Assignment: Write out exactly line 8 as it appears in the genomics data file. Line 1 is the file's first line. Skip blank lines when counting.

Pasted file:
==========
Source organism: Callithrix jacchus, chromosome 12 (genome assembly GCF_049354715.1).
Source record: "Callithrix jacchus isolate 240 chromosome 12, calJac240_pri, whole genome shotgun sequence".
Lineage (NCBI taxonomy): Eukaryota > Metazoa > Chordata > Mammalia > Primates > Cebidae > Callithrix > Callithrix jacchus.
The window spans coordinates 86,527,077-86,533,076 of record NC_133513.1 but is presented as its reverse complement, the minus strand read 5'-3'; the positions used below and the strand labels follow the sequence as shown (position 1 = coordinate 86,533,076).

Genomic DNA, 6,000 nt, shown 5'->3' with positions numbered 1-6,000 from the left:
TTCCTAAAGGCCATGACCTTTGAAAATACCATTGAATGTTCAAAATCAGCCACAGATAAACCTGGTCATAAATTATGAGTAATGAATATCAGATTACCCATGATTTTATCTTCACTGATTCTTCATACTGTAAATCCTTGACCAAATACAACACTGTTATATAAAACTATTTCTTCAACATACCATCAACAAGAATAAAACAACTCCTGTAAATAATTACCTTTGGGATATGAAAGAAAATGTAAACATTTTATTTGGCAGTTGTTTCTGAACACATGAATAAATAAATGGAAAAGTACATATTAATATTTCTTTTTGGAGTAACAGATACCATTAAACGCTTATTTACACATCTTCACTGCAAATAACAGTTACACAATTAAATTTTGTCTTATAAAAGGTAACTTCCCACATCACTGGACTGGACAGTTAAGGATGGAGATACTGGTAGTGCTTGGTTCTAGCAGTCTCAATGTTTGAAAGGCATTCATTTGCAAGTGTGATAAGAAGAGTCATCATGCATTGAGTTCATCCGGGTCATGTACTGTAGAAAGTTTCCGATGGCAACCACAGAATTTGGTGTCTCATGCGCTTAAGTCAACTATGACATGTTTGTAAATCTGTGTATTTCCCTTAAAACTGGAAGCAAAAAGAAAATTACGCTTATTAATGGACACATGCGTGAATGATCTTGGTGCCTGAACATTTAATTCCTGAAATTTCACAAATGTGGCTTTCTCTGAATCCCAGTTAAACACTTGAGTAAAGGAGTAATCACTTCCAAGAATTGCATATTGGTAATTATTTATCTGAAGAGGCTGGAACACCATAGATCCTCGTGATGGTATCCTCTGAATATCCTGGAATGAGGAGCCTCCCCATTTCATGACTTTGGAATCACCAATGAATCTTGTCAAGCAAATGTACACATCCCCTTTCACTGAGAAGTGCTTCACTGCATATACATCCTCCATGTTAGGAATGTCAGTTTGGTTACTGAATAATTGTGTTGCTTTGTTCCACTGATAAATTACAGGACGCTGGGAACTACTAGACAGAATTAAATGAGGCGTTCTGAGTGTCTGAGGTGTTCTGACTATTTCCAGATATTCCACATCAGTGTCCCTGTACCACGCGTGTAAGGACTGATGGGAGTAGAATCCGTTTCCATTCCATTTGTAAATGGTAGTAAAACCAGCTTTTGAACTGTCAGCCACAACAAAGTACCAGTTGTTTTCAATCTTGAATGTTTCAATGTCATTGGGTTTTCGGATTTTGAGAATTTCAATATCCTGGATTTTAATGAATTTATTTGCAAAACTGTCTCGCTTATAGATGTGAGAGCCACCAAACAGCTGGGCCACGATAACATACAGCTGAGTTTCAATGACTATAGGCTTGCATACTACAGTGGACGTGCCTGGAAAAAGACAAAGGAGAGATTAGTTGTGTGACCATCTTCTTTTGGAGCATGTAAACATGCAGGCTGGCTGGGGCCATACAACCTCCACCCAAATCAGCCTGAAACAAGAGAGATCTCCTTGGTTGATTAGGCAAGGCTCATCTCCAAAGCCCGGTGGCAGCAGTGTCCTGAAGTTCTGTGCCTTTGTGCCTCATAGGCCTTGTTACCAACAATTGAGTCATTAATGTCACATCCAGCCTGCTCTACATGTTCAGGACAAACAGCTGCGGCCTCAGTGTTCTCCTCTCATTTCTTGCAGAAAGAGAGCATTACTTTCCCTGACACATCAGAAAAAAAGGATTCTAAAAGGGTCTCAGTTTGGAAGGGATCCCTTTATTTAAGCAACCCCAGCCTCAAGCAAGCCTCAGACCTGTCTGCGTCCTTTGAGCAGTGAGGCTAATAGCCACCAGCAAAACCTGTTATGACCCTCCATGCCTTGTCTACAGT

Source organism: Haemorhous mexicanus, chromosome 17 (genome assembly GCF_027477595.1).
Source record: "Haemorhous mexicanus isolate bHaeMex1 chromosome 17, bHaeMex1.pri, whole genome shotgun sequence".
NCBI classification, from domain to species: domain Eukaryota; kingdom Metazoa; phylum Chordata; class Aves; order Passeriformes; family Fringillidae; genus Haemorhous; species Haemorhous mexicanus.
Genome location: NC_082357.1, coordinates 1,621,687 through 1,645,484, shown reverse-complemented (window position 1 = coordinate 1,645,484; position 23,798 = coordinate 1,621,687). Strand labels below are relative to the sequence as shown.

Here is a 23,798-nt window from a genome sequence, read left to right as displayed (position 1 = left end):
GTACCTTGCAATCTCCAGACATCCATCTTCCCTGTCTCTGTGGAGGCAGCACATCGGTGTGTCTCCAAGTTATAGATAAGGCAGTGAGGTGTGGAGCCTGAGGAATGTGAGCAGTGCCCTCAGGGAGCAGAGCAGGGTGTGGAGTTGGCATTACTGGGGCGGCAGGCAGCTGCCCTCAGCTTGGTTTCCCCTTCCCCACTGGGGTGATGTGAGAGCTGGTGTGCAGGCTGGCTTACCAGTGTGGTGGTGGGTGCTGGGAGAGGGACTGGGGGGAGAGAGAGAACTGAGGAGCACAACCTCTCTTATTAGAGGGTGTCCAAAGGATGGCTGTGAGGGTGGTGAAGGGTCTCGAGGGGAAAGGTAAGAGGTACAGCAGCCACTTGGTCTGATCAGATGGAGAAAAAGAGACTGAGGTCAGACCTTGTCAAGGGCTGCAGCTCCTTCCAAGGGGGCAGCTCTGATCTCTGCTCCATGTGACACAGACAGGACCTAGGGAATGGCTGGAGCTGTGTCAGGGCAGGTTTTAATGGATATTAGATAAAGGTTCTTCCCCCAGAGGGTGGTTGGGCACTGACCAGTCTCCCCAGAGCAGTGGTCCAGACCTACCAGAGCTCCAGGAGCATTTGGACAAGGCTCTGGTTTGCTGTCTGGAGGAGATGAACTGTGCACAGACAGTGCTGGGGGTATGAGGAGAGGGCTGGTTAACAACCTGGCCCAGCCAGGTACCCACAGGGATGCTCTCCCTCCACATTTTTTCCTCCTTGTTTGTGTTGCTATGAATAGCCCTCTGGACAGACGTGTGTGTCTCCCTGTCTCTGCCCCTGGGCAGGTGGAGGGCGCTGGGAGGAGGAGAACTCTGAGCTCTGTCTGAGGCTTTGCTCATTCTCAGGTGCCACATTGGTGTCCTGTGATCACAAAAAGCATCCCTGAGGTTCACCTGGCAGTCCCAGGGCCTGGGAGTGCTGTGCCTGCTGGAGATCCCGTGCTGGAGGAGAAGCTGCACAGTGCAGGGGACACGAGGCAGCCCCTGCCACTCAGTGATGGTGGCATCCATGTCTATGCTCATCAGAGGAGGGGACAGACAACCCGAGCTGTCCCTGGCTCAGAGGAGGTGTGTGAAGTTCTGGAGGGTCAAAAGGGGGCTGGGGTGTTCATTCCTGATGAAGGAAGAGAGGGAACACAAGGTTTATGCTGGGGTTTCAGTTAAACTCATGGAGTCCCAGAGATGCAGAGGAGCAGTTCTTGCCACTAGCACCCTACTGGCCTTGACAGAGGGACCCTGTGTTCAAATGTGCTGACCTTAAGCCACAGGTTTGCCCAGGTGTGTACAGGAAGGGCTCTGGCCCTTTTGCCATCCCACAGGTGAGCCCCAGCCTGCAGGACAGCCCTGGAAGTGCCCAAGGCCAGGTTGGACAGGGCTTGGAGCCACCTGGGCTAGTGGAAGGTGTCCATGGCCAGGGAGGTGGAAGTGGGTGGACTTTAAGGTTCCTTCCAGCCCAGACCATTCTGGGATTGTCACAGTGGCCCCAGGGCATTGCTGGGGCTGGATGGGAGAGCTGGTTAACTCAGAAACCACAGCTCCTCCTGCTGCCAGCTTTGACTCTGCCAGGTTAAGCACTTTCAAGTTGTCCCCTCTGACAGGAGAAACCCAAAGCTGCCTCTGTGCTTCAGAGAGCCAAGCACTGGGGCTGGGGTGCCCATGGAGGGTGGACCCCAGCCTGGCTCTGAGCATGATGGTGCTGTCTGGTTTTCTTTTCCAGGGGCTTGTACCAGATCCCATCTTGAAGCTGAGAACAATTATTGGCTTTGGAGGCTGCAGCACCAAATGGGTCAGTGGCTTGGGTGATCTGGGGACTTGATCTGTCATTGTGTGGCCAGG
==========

Source record: "Haemorhous mexicanus isolate bHaeMex1 chromosome 17, bHaeMex1.pri, whole genome shotgun sequence".